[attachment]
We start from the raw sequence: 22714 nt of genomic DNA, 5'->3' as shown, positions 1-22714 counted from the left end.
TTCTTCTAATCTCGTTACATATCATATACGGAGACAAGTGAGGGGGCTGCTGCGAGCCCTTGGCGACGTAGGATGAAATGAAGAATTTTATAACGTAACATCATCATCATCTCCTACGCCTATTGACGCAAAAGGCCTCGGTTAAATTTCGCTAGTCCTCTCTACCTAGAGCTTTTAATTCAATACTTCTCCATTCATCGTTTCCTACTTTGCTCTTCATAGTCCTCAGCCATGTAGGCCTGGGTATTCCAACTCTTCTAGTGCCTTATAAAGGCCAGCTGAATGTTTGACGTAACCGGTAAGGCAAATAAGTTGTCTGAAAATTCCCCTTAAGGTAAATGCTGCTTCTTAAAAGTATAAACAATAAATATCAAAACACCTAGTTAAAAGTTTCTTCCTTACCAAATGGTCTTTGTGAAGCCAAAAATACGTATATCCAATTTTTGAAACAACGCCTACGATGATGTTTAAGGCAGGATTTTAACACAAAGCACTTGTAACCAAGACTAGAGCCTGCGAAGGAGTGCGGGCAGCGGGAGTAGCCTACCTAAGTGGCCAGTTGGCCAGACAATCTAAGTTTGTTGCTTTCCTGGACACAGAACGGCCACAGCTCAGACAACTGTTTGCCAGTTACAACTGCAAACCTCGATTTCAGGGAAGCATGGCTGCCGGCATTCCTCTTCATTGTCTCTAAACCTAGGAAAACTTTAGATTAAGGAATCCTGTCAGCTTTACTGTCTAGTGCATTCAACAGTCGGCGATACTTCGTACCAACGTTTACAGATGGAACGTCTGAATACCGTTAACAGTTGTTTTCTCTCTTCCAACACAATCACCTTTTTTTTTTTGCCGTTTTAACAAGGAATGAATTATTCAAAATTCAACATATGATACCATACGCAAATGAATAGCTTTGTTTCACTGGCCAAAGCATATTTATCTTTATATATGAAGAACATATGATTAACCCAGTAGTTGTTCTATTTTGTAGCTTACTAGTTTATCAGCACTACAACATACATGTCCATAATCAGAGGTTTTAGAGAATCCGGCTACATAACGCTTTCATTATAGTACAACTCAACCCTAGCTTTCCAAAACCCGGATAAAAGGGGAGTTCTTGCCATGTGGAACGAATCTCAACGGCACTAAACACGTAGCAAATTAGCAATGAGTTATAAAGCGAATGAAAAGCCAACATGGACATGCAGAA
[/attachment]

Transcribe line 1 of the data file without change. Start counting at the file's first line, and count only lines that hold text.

We start from the raw sequence: 22714 nt of genomic DNA, 5'->3' as shown, positions 1-22714 counted from the left end.